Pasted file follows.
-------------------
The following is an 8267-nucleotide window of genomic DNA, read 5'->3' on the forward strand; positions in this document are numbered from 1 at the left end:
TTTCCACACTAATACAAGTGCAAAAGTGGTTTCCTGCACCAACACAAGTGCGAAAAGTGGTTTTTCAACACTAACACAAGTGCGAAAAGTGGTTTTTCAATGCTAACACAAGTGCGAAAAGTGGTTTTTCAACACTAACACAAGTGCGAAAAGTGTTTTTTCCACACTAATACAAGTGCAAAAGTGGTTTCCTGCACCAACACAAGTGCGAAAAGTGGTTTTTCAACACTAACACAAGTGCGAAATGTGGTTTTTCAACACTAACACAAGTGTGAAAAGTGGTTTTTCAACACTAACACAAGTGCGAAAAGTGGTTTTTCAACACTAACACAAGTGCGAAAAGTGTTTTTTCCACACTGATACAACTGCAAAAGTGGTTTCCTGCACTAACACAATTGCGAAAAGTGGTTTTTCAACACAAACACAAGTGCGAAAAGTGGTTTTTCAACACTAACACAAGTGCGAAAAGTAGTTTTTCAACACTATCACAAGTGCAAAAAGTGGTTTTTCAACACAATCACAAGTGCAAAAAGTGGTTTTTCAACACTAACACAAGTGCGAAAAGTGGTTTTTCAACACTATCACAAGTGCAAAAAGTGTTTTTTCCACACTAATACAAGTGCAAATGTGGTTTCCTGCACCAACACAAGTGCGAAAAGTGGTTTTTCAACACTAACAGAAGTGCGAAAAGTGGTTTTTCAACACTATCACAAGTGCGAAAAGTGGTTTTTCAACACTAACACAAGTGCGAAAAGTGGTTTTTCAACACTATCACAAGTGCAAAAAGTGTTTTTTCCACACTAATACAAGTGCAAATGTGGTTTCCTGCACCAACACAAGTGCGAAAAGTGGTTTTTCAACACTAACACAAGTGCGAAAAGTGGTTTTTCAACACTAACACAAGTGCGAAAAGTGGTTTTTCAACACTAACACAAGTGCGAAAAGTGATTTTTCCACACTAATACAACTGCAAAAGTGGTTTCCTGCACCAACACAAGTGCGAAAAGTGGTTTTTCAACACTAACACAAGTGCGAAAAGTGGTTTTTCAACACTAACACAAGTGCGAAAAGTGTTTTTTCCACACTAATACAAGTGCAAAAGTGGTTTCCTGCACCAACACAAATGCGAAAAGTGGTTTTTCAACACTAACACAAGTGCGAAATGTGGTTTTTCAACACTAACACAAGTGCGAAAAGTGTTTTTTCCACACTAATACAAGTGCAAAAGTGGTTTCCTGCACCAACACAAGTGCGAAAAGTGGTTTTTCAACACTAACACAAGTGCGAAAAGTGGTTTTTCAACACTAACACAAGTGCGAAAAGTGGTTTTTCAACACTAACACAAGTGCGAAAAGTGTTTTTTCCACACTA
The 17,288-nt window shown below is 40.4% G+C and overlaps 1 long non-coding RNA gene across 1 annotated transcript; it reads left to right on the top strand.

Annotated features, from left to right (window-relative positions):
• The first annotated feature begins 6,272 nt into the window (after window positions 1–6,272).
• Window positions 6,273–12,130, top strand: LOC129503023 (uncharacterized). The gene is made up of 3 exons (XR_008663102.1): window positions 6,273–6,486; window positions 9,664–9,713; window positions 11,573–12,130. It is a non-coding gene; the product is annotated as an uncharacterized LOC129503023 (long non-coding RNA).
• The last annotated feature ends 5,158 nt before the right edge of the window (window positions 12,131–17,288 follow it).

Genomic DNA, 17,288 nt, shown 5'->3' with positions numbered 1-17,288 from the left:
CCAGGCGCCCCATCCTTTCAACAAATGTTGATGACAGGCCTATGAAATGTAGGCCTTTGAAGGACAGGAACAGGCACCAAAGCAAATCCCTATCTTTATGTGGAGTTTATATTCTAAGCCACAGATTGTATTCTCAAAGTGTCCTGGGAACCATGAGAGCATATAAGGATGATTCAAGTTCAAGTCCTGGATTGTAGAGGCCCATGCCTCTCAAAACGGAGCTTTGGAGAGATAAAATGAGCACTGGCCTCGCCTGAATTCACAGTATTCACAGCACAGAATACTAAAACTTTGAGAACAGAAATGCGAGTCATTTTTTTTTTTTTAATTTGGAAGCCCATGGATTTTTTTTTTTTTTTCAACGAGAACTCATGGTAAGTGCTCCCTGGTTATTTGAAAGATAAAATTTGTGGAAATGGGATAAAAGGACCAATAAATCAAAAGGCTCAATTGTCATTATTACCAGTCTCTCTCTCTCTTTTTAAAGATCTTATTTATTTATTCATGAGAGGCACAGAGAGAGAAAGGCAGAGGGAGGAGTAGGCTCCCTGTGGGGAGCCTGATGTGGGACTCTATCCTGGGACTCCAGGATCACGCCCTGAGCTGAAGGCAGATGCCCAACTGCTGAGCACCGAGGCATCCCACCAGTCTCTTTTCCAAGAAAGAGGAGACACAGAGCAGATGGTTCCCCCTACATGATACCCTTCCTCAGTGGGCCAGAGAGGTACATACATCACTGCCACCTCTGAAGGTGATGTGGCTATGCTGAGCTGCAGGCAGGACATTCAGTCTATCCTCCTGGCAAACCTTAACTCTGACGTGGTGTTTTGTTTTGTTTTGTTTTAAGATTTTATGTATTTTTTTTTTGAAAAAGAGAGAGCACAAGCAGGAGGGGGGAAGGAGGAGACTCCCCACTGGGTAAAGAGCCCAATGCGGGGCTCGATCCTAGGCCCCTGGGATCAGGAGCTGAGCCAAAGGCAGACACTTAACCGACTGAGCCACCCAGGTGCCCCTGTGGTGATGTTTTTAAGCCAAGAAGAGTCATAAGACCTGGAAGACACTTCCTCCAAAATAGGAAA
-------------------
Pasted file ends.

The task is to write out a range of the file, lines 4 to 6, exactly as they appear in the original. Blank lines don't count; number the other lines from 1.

Annotated features, from left to right (window-relative positions):
• The first annotated feature begins 6,272 nt into the window (after window positions 1–6,272).
• Window positions 6,273–12,130, top strand: LOC129503023 (uncharacterized). The gene is made up of 3 exons (XR_008663102.1): window positions 6,273–6,486; window positions 9,664–9,713; window positions 11,573–12,130. It is a non-coding gene; the product is annotated as an uncharacterized LOC129503023 (long non-coding RNA).